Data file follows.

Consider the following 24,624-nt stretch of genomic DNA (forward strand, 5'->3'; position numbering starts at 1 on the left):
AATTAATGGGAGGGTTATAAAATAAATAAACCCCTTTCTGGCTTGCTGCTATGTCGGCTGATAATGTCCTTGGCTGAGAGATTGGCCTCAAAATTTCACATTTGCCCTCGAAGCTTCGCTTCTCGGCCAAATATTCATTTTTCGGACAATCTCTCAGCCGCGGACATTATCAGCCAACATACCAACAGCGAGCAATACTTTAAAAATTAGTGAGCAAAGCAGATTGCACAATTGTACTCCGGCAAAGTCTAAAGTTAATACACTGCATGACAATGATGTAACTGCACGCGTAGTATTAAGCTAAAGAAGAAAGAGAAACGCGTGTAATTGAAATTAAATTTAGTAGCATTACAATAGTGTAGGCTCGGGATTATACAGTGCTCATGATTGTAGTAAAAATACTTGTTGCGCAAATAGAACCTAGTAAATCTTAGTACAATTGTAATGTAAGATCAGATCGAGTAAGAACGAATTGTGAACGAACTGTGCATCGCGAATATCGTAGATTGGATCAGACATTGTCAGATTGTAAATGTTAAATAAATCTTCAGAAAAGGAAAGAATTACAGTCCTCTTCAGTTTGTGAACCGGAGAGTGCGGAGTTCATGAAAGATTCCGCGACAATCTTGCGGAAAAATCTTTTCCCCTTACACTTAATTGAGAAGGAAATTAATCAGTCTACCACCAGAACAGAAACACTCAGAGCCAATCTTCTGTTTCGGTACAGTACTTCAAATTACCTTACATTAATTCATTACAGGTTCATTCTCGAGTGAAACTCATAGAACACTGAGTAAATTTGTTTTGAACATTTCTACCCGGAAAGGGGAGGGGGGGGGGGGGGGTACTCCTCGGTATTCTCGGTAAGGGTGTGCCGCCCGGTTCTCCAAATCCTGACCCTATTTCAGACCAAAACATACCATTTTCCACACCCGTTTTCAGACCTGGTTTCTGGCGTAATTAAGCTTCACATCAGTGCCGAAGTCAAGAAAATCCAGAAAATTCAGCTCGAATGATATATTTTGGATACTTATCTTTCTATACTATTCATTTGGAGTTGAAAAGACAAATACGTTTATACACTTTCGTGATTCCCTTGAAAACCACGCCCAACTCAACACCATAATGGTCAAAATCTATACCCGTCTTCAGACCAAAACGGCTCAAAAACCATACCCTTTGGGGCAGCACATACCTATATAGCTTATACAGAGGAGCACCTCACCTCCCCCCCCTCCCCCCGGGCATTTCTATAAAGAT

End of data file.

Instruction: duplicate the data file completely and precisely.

Consider the following 24,624-nt stretch of genomic DNA (forward strand, 5'->3'; position numbering starts at 1 on the left):
AATTAATGGGAGGGTTATAAAATAAATAAACCCCTTTCTGGCTTGCTGCTATGTCGGCTGATAATGTCCTTGGCTGAGAGATTGGCCTCAAAATTTCACATTTGCCCTCGAAGCTTCGCTTCTCGGCCAAATATTCATTTTTCGGACAATCTCTCAGCCGCGGACATTATCAGCCAACATACCAACAGCGAGCAATACTTTAAAAATTAGTGAGCAAAGCAGATTGCACAATTGTACTCCGGCAAAGTCTAAAGTTAATACACTGCATGACAATGATGTAACTGCACGCGTAGTATTAAGCTAAAGAAGAAAGAGAAACGCGTGTAATTGAAATTAAATTTAGTAGCATTACAATAGTGTAGGCTCGGGATTATACAGTGCTCATGATTGTAGTAAAAATACTTGTTGCGCAAATAGAACCTAGTAAATCTTAGTACAATTGTAATGTAAGATCAGATCGAGTAAGAACGAATTGTGAACGAACTGTGCATCGCGAATATCGTAGATTGGATCAGACATTGTCAGATTGTAAATGTTAAATAAATCTTCAGAAAAGGAAAGAATTACAGTCCTCTTCAGTTTGTGAACCGGAGAGTGCGGAGTTCATGAAAGATTCCGCGACAATCTTGCGGAAAAATCTTTTCCCCTTACACTTAATTGAGAAGGAAATTAATCAGTCTACCACCAGAACAGAAACACTCAGAGCCAATCTTCTGTTTCGGTACAGTACTTCAAATTACCTTACATTAATTCATTACAGGTTCATTCTCGAGTGAAACTCATAGAACACTGAGTAAATTTGTTTTGAACATTTCTACCCGGAAAGGGGAGGGGGGGGGGGGGGGTACTCCTCGGTATTCTCGGTAAGGGTGTGCCGCCCGGTTCTCCAAATCCTGACCCTATTTCAGACCAAAACATACCATTTTCCACACCCGTTTTCAGACCTGGTTTCTGGCGTAATTAAGCTTCACATCAGTGCCGAAGTCAAGAAAATCCAGAAAATTCAGCTCGAATGATATATTTTGGATACTTATCTTTCTATACTATTCATTTGGAGTTGAAAAGACAAATACGTTTATACACTTTCGTGATTCCCTTGAAAACCACGCCCAACTCAACACCATAATGGTCAAAATCTATACCCGTCTTCAGACCAAAACGGCTCAAAAACCATACCCTTTGGGGCAGCACATACCTATATAGCTTATACAGAGGAGCACCTCACCTCCCCCCCCTCCCCCCGGGCATTTCTATAAAGAT